Author: Shannon Duffy
Publisher: Entangled Teen
Publication Date: April 7. 2015
Genres: Science Fiction, Dystopian, Young Adult
From the publisher—
Desiree Six (because she was born on a Friday) believes in everything the Protectorate stands for. She likes the safety and security of having her entire life planned out-her career, her mate, even the date of her death. She doesn’t even think to question when Darian, her childhood friend and neighbor, is convicted of murdering his parents. They had seemed like such a loving family. But if he was convicted, then he must have done it.
Then Darian shows up in her room late one night. He has escaped the Terrorscape-a nightmare machine used to punish all Noncompliants-and he needs Desiree’s help. What he tells her rocks her world to its core and makes her doubt everything she’s ever been told. With this new information, will Desiree and Darian be able to escape the Protectorate before it’s too late?
There is much that I like about this novel but also a few things I didn’t. Let’s get the negative stuff out of the way, shall we?
The one thing above all others that lifts a dystopian above the rest of the pack is worldbuilding and it’s here that I felt a disconnect. I wish the author had been a bit clearer about when exactly this takes place. Supposedly it’s 38 years in the future but from what starting point? At first, I really thought it was around 2053 but it’s just not credible to me that the Protectorate could have gained such complete control and developed technologies like the Terrorscape and the like just 38 years from now. I don’t buy that all of society would have become so submissive so quickly either. Later, I began to realize that the overpopulation, pollution, disease, etc., had taken place far later than our own time so this had to be much farther in the future. The credibility was restored but then I was distracted for a long time by trying to figure out when this is all happening. All of that could have been avoided simply by giving a year.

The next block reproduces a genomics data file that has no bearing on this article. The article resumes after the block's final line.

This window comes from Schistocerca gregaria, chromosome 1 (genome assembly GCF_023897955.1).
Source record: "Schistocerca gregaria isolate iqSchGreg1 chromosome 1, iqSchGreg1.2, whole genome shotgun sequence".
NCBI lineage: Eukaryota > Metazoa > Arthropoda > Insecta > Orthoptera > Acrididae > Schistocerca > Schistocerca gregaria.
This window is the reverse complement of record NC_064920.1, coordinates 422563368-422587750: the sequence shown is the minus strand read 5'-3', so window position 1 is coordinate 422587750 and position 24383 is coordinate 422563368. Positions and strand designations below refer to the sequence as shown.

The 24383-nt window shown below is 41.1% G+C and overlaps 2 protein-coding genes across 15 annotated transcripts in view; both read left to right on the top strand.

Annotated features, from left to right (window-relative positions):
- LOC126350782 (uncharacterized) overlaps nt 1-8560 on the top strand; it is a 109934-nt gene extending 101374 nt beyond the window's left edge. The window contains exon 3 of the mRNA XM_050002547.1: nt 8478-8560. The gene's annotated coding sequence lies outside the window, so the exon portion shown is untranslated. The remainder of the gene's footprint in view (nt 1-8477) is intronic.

There are occasional oddities scattered throughout the story—the Protectorate goes to inordinate lengths to keep the citizens healthy but there’s a restaurant that serves burgers, fries and Cherry Coke; Cherry Coke and Sprite still exist even though this is presumably a fairly distant future; pollution is a hotbutton but people are still driving cars—and, while such things didn’t do any harm, they did make me stop and take a second look, pulling me out of the story.
The romance seemed a little bit rushed.
I hate clowns.
All that said, this was a most enjoyable read and I was able to connect with the more important characters. Rae herself is somewhat appealing in her innocence but even more so when she begins to wake up, so to speak. Her growing awareness is believable and that’s important; the tale would not work otherwise. Some of Rae’s actions are reckless but the girl is 16 and has been sheltered her entire life so I didn’t expect her to always be coolheaded. I’d like to know much more about Asher and then there’s Darian, hottie of the day. As much as I like Darian, he does show some qualities that raised my hackles, particularly his need to always be protective of Rae and in control. He’s the kind of guy who could turn into an abuser if somebody doesn’t show him the error of his ways. Still, Rae caught my attention the most of the primary players. There are secondary characters that landed in either the plus or the minus column and they aren’t as well developed but the only one who actually annoyed me was Rae’s mother, just because she’s so damn perky 😉
The plot works on the whole and Rae’s growing comprehension of what the Protectorate is really all about is compelling. The pace also is strong and, in fact, I was caught up in the story very quickly. I also appreciated Ms. Duffy’s occasional insertion of a new element, something else to make the story even more energized.
So, when all is said and done, yes, there are a few things that are not quite right but I do recommend Awakening and I’m really hoping there will be a sequel.
Reviewed by Lelia Taylor, April 2015.
About the Author
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